“There, we said it,” proclaims Consumer Reports. “The Tesla Model S outscores every other car in our test ratings.”
That’s right. A company that has only been making cars for a couple of years just blew the doors off the stingy reviewers at Consumer Reports.
An American car company …
One that makes an electric car, no less.
Tesla has recently become the toast of Wall Street. The carmaker saw its shares surge more than 30 percent Thursday as it posted its very first profit, thanks to better-than-expected sales of its Model S sedan.
Tesla claims many of the ingredients necessary to become a Wall Street darling in the making. CEO Elon Musk has already been compared to Apple’s Steve Jobs. The company’s flagship product is raking in awards and positive reviews. And, perhaps most importantly, Tesla’s futuristic luxury sedan captures investors’ imaginations.
However, Telsa isn’t the only hot car manufacturer in town. Even the old guard in Detroit is showing signs of a turnaround this year.
It’s no secret that Detroit’s major car manufacturers have been through a lot. Poor reliability, rising gas prices and increased overseas competition led to the “Big Three” automakers losing customers — and its reputation.
More recently, the 2008 financial crisis nearly took American automakers out of the picture for good. It took a controversial multibillion-dollar government bailout to help keep the reeling auto giants afloat as the economy took a nose dive less than five years ago.
But now, the smoke appears to be clearing. And Detroit’s major car manufacturers are showing signs they could be on the verge of an improbable comeback.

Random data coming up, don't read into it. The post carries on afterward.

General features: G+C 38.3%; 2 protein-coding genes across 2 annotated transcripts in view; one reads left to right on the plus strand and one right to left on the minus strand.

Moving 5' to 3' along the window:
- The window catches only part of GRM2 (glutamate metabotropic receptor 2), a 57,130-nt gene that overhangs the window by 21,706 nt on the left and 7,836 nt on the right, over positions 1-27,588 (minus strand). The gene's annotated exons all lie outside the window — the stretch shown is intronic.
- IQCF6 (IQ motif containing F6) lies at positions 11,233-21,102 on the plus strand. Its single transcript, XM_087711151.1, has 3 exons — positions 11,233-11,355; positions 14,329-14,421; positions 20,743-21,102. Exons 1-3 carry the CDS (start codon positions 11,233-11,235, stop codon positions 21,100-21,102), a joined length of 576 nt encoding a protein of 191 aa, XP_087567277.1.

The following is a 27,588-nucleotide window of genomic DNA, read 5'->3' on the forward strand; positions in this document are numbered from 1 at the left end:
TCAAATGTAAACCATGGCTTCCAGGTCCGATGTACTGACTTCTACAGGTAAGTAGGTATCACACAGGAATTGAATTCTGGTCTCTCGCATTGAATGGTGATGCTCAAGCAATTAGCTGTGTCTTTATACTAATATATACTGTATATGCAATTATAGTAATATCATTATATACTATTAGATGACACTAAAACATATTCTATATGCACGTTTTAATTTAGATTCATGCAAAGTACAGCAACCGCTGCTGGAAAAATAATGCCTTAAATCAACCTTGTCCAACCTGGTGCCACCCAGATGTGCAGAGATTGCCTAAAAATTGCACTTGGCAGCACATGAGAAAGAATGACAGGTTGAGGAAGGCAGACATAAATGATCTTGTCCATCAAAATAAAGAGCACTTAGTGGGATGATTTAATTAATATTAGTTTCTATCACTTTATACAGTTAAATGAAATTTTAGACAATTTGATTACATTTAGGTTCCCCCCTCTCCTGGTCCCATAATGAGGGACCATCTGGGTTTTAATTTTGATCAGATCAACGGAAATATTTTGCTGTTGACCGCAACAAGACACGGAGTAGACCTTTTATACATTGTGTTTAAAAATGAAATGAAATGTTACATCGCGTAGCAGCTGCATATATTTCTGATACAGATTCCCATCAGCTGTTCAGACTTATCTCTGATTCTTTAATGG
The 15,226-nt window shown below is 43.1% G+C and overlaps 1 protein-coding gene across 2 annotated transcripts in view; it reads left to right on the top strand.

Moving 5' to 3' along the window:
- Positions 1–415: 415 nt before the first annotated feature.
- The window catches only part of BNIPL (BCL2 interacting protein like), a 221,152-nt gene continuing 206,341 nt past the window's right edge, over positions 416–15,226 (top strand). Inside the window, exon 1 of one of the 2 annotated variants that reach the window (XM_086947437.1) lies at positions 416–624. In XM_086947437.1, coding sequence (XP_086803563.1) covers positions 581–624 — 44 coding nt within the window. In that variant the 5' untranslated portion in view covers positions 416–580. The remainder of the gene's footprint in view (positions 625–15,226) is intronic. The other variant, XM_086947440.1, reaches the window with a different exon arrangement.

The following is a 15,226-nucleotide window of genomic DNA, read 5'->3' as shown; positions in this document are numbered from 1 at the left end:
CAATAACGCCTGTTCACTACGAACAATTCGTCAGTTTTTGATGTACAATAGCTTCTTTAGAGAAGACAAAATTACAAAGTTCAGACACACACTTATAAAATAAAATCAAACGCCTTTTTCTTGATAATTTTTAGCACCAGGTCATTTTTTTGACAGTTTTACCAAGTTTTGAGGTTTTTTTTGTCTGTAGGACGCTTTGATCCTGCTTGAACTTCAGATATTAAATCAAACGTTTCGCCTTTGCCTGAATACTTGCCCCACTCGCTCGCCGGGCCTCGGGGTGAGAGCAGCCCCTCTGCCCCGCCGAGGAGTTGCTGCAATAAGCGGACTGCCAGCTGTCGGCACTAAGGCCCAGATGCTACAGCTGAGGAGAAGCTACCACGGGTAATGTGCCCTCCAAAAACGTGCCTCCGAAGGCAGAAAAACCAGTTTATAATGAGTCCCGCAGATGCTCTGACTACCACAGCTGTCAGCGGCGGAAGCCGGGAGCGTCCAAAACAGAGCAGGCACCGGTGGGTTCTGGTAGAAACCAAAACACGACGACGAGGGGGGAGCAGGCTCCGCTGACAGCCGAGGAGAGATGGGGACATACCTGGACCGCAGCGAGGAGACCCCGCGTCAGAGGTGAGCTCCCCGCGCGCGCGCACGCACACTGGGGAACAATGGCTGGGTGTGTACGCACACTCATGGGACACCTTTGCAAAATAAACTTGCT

“Detroit’s boom-and-bust history was built on a dependence on big, fuel-thirsty vehicles,” reports Bloomberg. “Now, with freshly stocked showrooms of new cars and more efficient trucks, U.S. automakers are gaining ground on their Asian competitors with the best lineup in a generation.”
For the first time in 20 years, General Motors, Ford and Chrysler all gained market share in the first quarter. That’s great news for the Big Three. They’re thriving in this low-interest environment, producing better vehicles that consumers want to own.
Ford just voted to double its dividend this week. The stock price is also up more than 11 percent so far this year.
“Ford has delivered four straight years of increased profitability,” reports the Detroit Free Press. “North America continues to lead the charge and had a record setting pretax profit of $8.3 billion last year and a 10.4 percent operating margin.”
Not to be outdone, General Motors also reported better-than-expected first quarter earnings. GM shares are up more than 10 percent year to date.
“The auto maker reported profit of $1.18 billion, or 58 cents a share, compared with $1.32 billion, or 60 cents, in the year-earlier quarter,” reports The Wall Street Journal. The company also recently announced it plans to build a new Cadillac plant in China.
It looks as if American car companies are trying their best to break free from years of underperformance. It might be time to start taking them seriously once again.